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I read “The Help”…Want my opinion?

just a little housekeeping first… yesterday I spent a very frustrating 4 hours trying to figure out what went wrong with my feeds to my blog.  happy to have found the problem when I did, still frustrated that I had to completely delete my feedburner feed and start from scratch. blah, blah, blah…bottom line is this; if you had subscribed to my feeds (receiving blog updates via email) then at some point those updates where mis-routed and not getting to my readers.  all is fixed now but my subscribers are gone.  so if you were a subscriber you will need to subscribe again.

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It’s hot. Not just a little hot, it’s what I refer to has “nasty” hot. So hot that just stepping outside is like opening your oven door and the heat hits you in the face and melts the mascara on your eye lashes.
Texas summers are known for their hot days, but come on….this is the 31st day of 100+ temperatures. At this writing it is 105 and my pool temperature is reading 93 degrees. It probably feels like bath water. It’s so hot that I set my thermostat to 80 and it still feels like heaven in my house. My poor AC just goes non stop. My poor pocket book just keeps getting lighter 🙂
Oh well…when life gives you extreme heat, read a book. That’s my version of the “when life gives you lemons” quote.
Just curl up under a ceiling fan and read, that’s what I do.

Last night I finished “The Help” by Kathryn Stockett.  I’ve never read anything from her before, in fact I don’t even know if she’s written anything before. But she done good with this one.  Sorry about the grammar but I’m still stuck in 1962 in Jackson, Mississippi.

Does that happen to you?  You get so wrapped up in the book that you begin to talk like the characters?

I’ll admit to you right now that I am not good at book reviews.

I really don’t know how to convey my summery of a book through writing.  Well I could probably muddle through but it wouldn’t be eloquent.  But I can express my opinion about the book and I will.

I was drawn to the book by it’s cover. Shallow I admit, but it’s true.

Then I saw the review from NPR on the front of the cover, they compared it to my fave; “To Kill a Mockingbird” by Harper Lee, I was one step closer to buying it.

That was a really smart marketing move on someone’s part.  It worked on me and I’m sure that I’m not the only one who picked it up and studied it in the bookstore after seeing that review.  Well everyone knows that once you get someone to hold your product in their hand, your just that much closer to a sale.  Cha-ching!!!   That worked on me too.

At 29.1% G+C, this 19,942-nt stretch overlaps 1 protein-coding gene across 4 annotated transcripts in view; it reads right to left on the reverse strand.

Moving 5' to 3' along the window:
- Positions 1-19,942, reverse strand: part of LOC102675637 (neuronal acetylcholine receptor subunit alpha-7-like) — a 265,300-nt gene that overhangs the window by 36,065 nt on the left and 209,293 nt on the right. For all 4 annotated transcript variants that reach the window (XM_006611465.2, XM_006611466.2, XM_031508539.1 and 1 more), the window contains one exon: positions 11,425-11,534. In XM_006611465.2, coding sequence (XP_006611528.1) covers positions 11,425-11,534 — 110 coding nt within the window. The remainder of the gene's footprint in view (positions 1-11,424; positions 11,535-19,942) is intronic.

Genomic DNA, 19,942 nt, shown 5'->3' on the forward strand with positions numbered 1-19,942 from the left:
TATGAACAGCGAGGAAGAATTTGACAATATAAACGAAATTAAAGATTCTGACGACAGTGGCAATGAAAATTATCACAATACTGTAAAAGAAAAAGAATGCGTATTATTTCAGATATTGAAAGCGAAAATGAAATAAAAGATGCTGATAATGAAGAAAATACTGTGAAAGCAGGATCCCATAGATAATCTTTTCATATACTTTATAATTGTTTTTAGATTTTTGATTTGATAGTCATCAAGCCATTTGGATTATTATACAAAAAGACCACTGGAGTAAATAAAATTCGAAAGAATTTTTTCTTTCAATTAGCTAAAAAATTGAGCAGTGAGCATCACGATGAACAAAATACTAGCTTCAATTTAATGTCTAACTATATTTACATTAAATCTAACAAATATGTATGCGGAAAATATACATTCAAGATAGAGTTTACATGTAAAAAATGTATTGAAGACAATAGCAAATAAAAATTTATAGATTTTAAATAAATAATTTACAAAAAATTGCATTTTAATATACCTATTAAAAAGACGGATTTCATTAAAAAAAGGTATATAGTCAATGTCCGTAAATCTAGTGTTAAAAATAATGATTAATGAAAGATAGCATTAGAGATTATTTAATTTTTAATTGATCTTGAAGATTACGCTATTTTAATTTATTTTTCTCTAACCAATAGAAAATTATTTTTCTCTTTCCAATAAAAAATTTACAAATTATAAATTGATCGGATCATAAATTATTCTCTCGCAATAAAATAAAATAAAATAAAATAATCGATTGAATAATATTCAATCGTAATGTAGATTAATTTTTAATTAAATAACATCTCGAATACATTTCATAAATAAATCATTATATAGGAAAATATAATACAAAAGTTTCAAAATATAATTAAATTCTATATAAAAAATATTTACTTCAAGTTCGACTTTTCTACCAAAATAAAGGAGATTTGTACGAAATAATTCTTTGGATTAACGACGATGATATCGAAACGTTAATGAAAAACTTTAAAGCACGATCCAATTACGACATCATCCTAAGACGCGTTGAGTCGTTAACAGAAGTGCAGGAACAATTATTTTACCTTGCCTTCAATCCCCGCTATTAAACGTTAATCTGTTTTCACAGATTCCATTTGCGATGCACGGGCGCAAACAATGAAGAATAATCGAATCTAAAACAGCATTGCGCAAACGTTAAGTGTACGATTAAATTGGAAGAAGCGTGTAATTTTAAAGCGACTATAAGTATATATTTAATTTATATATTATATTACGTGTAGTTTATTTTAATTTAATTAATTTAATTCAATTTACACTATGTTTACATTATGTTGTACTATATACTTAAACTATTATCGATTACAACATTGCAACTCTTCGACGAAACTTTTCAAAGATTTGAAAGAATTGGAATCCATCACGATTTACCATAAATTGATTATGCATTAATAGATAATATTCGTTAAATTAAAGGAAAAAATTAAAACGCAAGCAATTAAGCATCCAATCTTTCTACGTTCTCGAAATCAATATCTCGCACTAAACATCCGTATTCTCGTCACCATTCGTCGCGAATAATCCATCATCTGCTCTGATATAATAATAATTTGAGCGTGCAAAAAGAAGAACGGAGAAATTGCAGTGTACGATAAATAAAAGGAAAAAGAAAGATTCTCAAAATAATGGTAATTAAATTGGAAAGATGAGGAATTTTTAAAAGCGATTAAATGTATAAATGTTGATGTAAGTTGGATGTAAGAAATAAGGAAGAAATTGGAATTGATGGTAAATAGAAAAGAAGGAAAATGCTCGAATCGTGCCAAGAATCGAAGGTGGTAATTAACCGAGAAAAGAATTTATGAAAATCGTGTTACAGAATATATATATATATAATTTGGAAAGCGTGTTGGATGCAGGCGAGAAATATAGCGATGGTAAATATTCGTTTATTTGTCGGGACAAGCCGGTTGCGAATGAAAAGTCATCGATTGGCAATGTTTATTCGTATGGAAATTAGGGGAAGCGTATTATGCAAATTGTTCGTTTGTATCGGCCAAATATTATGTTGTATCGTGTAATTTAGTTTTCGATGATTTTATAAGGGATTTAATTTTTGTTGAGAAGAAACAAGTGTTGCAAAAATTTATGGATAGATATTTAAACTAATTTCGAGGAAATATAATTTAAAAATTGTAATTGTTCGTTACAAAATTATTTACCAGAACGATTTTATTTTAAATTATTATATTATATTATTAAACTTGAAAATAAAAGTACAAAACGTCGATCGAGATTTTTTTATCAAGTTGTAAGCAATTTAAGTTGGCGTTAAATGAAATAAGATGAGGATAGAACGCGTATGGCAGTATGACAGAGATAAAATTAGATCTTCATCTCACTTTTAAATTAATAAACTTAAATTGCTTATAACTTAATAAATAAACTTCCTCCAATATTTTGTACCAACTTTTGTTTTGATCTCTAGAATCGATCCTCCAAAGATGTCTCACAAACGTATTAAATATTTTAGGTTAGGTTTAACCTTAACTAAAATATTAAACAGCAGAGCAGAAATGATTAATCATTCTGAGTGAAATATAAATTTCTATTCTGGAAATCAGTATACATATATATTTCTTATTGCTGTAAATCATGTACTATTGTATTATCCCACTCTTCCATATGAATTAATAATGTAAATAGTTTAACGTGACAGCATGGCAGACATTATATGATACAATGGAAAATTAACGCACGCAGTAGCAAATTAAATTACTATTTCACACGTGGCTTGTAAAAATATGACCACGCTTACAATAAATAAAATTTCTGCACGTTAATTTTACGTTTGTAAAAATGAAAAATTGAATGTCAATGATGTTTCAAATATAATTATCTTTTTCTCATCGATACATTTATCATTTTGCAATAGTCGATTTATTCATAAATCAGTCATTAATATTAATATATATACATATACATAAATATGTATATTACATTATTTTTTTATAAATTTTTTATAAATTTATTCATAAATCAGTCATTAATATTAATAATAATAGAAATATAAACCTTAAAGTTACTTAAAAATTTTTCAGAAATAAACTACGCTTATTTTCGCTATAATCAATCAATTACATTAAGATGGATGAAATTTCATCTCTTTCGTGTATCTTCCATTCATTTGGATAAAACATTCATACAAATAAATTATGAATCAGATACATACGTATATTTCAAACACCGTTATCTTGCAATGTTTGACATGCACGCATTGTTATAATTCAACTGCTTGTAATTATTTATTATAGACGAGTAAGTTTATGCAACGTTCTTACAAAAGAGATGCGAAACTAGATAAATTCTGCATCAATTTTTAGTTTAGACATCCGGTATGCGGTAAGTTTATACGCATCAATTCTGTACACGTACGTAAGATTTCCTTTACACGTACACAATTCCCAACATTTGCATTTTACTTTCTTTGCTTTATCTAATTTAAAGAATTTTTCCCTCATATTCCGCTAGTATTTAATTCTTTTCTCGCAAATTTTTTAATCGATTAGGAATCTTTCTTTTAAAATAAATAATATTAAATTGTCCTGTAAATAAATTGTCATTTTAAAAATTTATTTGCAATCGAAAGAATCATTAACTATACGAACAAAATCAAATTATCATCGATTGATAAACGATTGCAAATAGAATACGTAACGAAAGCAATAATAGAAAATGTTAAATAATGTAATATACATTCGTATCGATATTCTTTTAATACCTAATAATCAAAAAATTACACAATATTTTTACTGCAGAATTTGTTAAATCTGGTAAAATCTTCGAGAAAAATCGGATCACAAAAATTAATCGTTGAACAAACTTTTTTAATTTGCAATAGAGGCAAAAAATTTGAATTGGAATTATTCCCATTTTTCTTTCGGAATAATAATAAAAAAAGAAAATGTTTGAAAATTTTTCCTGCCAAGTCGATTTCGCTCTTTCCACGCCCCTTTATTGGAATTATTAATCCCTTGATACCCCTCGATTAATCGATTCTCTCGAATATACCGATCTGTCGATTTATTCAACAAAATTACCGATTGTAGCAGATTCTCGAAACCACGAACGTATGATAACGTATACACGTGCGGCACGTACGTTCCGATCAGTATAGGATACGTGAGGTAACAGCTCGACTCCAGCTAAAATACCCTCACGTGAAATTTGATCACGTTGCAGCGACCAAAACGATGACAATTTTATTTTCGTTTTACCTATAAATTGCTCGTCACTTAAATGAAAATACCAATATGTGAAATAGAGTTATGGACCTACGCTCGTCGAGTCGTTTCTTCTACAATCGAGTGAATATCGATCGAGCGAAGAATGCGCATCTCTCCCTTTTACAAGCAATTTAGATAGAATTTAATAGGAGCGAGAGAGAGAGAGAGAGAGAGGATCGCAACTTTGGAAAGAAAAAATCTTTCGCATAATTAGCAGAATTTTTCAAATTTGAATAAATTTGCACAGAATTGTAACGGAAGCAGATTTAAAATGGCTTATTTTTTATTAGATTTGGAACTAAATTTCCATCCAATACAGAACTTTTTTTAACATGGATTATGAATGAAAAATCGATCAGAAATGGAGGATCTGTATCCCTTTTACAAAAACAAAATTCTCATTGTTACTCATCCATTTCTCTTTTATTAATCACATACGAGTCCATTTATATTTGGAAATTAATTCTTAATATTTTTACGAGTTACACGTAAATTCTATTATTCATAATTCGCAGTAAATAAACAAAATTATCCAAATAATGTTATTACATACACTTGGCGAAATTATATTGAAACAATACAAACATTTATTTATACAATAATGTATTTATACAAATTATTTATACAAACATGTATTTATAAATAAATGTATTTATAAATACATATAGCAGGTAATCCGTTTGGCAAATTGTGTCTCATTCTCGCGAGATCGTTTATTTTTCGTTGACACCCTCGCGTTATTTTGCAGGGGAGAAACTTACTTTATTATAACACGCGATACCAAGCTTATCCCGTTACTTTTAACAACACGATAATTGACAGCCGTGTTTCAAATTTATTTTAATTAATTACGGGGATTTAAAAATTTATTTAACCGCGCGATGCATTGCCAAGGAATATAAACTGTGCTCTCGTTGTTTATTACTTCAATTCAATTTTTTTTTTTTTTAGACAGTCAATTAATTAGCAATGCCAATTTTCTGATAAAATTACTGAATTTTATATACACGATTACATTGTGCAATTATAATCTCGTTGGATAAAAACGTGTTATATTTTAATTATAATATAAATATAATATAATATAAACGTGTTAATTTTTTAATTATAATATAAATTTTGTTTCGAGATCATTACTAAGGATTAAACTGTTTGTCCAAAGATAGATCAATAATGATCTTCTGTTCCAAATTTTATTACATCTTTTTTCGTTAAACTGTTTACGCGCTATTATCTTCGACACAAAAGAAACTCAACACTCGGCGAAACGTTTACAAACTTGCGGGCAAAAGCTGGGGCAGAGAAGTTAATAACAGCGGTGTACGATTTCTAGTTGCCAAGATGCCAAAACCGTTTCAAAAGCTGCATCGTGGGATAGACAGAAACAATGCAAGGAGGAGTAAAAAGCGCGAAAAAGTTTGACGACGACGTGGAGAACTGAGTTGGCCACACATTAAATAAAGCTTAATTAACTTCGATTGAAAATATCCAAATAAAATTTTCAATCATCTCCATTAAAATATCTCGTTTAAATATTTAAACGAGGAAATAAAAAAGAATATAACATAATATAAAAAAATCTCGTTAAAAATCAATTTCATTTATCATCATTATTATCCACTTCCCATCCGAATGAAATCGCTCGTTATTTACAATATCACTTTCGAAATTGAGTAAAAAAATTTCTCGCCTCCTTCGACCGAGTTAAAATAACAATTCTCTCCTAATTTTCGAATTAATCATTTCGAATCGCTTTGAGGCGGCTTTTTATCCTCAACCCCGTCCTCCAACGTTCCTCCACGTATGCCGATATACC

As I mentioned earlier, this story takes place in Jackson, Mississippi in 1962 and what happens in between the front and back covers of this book will leave a lasting impression on you.  These are some things that I found interesting, being that I was born in 1959, by the time 1962 rolled around, I was only three years old.  Therefore I was not aware of certain newsworthy topics from those times, such as smoking was not considered to be bad for you until the surgeon general’s report announced it to the public in 1964.  Before that I guess know one thought much about it, therefore there was a prevalence of smoking referenced in this book.  The things I did know about were Rosa Parks, Edgar Mevers and Martin Luther King.   But being a very young child at the time, I didn’t remember these people, I’ve only read about them and learned about them in school.  So when the author references certain products or less notable events, it seemed odd to me that things these actually had a date in history.

Being set in Mississippi in 1962 along with the title, I guess you can surmise that the story would be about racial tension.  You would be correct, however what I found extremely worthy of my time, was the way the author brought these characters to life through her words.  Ms. Stockett didn’t mince words, there were parts of the book where I cringed and wept.  But there were also parts that made me giggle.  There are a few characters that I fell head over heels in love with and that is the part that makes finishing the book so hard.  You kinda grow close to these people in the story, you cheer for them and you grieve with them.

Now the movie is out.

I’m debating on whether I will see it or not.

Maybe I’ll just read the book again.

Here’s my opinion; if you haven’t read this book, you should.  It’s a great book.  I would not recommend seeing the movie before the book as I’ve never seen a movie that has surpassed the book.

Another reason I didn’t want to see the movie first, is because I like to form my on thoughts about how these characters looked by the way the writer describes them, not by the actors who have played them in the movie.

I wonder…years from now, will this book be among the literary giants?

Will Kathryn Stockett’s name be as notable as Harper Lee?

Who can say.

Did you know that; To Kill a Mockingbird was Harper Lee’s only published book and it won the Pulitzer Prize in 1960. Amazing isn’t it?  I for one hope that Ms. Stockett writes another novel.  She writes very well.  I was riveted from page one…are you curious yet?

{ 2 comments… add one }
  • Teresa ,

    I read it, too! Loved it! If you decide to see the movie, I’ll go with you!

  • Rosie ,

    Being a child of this era, I stepped back into my high school years while reading this book. I remember it all – the good and the bad. Kathryn Stockett certainly captured the mood of the country at the point in our history. I doubt that I will see the movie since I am usually disappointed.

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